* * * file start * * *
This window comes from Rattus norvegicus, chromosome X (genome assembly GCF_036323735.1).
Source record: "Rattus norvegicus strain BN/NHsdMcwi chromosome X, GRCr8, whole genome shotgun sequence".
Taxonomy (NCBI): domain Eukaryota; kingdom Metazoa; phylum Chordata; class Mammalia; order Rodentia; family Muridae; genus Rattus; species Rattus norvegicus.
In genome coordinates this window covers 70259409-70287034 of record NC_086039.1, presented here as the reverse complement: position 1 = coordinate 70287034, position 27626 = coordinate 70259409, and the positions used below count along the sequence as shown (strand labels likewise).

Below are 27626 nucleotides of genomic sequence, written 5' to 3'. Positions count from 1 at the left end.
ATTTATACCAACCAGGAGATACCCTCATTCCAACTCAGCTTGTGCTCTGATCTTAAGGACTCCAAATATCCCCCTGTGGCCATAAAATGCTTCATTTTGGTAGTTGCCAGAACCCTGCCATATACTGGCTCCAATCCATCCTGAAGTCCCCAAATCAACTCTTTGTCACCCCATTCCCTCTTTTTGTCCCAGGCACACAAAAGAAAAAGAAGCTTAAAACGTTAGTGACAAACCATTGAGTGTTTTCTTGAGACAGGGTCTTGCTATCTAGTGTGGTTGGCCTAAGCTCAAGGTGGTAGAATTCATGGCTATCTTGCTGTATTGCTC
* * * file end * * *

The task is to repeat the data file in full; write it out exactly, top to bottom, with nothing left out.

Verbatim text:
This window comes from Rattus norvegicus, chromosome X (genome assembly GCF_036323735.1).
Source record: "Rattus norvegicus strain BN/NHsdMcwi chromosome X, GRCr8, whole genome shotgun sequence".
Taxonomy (NCBI): domain Eukaryota; kingdom Metazoa; phylum Chordata; class Mammalia; order Rodentia; family Muridae; genus Rattus; species Rattus norvegicus.
In genome coordinates this window covers 70259409-70287034 of record NC_086039.1, presented here as the reverse complement: position 1 = coordinate 70287034, position 27626 = coordinate 70259409, and the positions used below count along the sequence as shown (strand labels likewise).

Below are 27626 nucleotides of genomic sequence, written 5' to 3'. Positions count from 1 at the left end.
ATTTATACCAACCAGGAGATACCCTCATTCCAACTCAGCTTGTGCTCTGATCTTAAGGACTCCAAATATCCCCCTGTGGCCATAAAATGCTTCATTTTGGTAGTTGCCAGAACCCTGCCATATACTGGCTCCAATCCATCCTGAAGTCCCCAAATCAACTCTTTGTCACCCCATTCCCTCTTTTTGTCCCAGGCACACAAAAGAAAAAGAAGCTTAAAACGTTAGTGACAAACCATTGAGTGTTTTCTTGAGACAGGGTCTTGCTATCTAGTGTGGTTGGCCTAAGCTCAAGGTGGTAGAATTCATGGCTATCTTGCTGTATTGCTC